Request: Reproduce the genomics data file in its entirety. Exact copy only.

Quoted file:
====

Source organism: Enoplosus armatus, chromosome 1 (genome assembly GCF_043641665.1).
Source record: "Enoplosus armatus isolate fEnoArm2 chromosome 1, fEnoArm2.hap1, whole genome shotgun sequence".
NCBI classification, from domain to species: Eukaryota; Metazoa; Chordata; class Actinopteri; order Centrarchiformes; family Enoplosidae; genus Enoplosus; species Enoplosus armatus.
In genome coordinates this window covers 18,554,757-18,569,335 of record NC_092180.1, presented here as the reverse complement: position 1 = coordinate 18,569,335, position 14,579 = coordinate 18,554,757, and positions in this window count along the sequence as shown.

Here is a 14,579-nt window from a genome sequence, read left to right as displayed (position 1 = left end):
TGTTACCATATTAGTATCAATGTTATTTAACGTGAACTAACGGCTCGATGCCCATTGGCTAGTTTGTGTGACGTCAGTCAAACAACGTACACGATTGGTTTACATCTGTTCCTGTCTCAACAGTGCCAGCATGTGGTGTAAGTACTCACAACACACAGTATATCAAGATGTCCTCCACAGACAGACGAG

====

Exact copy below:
Source organism: Enoplosus armatus, chromosome 1 (genome assembly GCF_043641665.1).
Source record: "Enoplosus armatus isolate fEnoArm2 chromosome 1, fEnoArm2.hap1, whole genome shotgun sequence".
NCBI classification, from domain to species: Eukaryota; Metazoa; Chordata; class Actinopteri; order Centrarchiformes; family Enoplosidae; genus Enoplosus; species Enoplosus armatus.
In genome coordinates this window covers 18,554,757-18,569,335 of record NC_092180.1, presented here as the reverse complement: position 1 = coordinate 18,569,335, position 14,579 = coordinate 18,554,757, and positions in this window count along the sequence as shown.

Here is a 14,579-nt window from a genome sequence, read left to right as displayed (position 1 = left end):
TGTTACCATATTAGTATCAATGTTATTTAACGTGAACTAACGGCTCGATGCCCATTGGCTAGTTTGTGTGACGTCAGTCAAACAACGTACACGATTGGTTTACATCTGTTCCTGTCTCAACAGTGCCAGCATGTGGTGTAAGTACTCACAACACACAGTATATCAAGATGTCCTCCACAGACAGACGAG